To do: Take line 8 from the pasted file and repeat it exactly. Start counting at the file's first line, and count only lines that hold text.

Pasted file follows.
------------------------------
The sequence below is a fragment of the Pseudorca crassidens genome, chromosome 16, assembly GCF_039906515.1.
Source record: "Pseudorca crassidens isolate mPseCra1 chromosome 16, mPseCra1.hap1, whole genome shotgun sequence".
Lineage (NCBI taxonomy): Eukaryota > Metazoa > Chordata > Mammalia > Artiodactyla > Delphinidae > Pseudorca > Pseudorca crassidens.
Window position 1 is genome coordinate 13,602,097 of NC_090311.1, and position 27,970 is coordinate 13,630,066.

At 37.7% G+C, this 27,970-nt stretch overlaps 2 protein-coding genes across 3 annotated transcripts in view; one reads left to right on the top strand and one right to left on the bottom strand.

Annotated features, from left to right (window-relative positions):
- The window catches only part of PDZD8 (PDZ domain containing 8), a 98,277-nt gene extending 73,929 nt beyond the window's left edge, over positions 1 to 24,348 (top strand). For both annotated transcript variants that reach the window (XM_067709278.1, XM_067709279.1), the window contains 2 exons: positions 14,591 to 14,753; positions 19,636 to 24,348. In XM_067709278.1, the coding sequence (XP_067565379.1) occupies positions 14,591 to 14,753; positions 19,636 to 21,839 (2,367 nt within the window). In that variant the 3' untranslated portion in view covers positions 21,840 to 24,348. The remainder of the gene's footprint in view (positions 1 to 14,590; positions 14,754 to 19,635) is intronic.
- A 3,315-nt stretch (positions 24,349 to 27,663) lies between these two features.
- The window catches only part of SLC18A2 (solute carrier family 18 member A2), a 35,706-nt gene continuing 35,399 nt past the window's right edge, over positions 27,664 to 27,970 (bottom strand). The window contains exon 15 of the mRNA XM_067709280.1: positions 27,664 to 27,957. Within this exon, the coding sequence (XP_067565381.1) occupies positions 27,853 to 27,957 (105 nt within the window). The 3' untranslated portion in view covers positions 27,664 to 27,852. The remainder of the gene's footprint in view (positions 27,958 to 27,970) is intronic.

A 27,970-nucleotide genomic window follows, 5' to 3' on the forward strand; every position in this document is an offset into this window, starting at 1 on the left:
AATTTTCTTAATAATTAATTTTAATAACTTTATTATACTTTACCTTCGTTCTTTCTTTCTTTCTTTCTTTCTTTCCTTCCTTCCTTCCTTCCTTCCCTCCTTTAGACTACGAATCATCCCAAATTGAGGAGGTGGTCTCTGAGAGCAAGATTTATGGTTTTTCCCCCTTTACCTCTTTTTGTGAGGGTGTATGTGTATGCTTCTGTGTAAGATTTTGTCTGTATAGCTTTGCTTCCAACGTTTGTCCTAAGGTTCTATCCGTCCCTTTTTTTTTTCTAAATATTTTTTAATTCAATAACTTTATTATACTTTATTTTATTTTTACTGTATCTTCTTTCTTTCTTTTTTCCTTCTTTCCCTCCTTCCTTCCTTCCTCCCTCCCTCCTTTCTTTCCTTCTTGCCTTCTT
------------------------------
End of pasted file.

- A 3,315-nt stretch (positions 24,349 to 27,663) lies between these two features.